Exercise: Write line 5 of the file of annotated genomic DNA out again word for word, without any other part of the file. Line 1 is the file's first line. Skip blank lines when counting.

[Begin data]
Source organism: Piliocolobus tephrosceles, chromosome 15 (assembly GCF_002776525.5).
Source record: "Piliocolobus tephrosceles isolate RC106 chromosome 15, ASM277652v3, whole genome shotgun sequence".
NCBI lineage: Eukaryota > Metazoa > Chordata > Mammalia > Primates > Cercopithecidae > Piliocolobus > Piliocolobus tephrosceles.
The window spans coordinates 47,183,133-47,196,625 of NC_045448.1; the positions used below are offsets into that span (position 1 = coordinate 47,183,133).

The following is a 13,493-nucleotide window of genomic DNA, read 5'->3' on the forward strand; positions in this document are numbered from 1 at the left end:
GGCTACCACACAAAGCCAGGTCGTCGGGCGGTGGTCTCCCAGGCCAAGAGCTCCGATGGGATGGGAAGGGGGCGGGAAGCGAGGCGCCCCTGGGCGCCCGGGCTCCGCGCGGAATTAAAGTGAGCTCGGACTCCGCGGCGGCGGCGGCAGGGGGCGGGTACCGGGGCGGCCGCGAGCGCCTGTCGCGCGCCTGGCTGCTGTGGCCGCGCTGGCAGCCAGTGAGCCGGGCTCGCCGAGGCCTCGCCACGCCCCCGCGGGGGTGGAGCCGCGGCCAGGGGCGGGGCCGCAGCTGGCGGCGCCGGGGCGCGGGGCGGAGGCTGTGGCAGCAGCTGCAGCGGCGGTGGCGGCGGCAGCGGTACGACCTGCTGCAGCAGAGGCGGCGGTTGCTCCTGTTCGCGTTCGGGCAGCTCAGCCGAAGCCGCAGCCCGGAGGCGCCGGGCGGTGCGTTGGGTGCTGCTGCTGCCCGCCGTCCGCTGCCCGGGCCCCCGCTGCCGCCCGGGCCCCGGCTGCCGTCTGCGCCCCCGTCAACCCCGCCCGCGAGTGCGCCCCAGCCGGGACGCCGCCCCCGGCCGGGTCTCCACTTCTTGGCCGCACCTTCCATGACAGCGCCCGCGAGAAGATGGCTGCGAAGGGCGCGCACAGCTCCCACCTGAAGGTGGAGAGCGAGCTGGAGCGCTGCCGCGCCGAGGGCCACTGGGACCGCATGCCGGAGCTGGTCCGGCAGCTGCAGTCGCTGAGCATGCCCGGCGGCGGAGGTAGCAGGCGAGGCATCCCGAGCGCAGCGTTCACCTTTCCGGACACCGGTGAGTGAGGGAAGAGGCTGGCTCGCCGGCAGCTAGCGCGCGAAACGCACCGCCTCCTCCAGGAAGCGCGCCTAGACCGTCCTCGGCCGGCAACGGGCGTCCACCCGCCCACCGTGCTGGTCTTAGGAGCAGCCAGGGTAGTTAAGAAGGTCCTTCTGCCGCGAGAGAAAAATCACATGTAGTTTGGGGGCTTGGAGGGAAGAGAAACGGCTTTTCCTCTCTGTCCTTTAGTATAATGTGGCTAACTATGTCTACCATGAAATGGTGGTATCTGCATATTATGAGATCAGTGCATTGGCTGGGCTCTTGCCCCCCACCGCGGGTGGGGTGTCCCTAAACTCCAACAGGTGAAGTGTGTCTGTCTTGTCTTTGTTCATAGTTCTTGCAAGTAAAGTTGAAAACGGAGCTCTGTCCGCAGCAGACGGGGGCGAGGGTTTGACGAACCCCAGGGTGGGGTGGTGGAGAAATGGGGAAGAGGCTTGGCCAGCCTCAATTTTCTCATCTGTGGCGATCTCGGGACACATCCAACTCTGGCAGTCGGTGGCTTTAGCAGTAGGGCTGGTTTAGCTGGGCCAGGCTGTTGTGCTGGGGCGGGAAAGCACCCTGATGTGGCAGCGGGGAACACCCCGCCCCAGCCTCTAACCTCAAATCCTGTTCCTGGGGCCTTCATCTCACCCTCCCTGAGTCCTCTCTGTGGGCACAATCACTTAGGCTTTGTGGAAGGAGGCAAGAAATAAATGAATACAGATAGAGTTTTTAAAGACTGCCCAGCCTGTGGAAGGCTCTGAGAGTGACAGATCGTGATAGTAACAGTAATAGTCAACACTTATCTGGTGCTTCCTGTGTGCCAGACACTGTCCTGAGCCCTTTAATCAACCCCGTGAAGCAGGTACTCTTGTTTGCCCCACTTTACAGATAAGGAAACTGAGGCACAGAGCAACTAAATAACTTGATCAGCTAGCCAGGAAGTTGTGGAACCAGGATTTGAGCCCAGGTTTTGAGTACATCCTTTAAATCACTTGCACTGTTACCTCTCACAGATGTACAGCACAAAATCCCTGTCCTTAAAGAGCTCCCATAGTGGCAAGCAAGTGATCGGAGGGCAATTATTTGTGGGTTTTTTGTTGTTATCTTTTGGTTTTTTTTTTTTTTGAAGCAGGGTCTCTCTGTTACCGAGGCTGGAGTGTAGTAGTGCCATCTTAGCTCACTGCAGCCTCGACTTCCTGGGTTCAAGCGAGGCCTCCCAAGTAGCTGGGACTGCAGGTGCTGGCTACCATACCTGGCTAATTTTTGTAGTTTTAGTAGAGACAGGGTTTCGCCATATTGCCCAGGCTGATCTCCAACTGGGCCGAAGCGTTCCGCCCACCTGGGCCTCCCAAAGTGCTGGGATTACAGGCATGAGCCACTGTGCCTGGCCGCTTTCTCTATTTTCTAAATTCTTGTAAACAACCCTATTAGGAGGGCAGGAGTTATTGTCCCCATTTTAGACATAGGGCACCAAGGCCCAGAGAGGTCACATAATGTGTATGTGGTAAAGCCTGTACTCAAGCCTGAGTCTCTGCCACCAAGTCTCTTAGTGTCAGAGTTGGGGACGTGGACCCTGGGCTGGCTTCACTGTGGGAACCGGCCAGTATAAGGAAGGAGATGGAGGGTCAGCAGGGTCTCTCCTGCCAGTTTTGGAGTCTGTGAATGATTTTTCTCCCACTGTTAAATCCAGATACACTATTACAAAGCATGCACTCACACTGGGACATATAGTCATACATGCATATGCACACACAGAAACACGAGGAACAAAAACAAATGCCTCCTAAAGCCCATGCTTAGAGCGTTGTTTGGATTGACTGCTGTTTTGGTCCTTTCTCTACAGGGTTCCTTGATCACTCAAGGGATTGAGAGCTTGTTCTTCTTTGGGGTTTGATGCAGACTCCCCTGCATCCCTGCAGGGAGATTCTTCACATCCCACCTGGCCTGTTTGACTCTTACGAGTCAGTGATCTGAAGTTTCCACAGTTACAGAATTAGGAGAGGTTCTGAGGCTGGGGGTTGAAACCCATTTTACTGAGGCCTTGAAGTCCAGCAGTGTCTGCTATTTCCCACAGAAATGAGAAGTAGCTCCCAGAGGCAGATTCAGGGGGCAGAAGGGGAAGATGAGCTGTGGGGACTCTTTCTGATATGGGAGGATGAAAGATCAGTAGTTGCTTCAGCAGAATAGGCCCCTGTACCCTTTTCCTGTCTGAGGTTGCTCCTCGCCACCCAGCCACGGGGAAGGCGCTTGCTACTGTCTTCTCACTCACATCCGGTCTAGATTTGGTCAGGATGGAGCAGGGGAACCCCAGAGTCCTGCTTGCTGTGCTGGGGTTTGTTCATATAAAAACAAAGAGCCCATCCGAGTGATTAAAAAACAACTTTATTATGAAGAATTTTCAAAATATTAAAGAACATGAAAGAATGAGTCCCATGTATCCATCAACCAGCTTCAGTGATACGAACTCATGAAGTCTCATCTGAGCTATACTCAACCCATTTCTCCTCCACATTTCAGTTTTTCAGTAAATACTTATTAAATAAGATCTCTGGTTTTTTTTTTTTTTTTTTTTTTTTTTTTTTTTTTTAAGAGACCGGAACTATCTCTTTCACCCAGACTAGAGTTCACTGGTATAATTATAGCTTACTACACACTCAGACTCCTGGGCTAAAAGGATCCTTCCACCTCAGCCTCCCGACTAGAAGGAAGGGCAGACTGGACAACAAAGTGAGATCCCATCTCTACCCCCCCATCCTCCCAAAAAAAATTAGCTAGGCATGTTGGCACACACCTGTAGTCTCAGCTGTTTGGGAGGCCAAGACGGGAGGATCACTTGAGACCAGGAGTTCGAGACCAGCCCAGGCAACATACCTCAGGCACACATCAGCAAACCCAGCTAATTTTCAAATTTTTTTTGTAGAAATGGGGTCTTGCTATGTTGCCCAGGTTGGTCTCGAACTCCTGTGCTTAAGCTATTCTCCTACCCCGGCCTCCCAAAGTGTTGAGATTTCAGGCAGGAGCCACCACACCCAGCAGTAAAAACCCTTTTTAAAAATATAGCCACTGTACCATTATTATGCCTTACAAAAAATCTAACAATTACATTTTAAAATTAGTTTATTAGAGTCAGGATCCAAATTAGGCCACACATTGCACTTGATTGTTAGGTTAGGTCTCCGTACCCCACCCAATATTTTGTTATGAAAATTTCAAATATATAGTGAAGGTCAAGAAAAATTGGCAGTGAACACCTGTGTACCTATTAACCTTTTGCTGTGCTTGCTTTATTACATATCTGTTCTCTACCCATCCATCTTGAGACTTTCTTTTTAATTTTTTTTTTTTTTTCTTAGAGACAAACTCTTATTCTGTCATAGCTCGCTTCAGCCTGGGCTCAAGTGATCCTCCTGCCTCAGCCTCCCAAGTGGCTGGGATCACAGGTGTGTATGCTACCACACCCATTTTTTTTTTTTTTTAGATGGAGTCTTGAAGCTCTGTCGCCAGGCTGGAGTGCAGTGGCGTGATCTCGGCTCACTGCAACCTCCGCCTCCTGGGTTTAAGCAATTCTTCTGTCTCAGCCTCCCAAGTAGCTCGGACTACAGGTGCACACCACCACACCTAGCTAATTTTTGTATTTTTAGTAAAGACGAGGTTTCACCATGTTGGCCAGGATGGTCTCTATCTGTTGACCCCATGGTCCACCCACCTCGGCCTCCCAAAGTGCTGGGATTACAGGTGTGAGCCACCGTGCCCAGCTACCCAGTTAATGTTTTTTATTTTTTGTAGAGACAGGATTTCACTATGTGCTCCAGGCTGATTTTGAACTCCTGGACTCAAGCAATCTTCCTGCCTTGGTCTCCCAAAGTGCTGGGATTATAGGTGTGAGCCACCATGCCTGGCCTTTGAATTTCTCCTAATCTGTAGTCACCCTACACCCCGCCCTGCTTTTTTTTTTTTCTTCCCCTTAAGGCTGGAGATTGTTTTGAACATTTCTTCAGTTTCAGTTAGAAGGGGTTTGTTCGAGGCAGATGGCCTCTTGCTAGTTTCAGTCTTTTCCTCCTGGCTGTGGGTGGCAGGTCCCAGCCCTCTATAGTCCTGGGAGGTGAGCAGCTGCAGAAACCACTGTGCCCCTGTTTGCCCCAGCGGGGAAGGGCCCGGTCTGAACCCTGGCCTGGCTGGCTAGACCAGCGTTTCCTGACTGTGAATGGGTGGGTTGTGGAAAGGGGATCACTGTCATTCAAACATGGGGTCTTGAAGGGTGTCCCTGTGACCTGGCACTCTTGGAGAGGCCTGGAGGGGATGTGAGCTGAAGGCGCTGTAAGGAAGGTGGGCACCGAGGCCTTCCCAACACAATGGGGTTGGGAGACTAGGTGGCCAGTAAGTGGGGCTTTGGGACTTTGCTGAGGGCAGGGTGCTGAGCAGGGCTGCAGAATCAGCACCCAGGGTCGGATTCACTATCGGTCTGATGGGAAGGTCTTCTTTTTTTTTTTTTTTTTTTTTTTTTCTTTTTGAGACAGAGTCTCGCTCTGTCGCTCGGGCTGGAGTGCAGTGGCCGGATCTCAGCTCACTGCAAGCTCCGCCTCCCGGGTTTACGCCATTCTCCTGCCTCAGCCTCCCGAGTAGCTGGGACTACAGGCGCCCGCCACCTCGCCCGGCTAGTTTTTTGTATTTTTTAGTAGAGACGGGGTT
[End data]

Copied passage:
The following is a 13,493-nucleotide window of genomic DNA, read 5'->3' on the forward strand; positions in this document are numbered from 1 at the left end: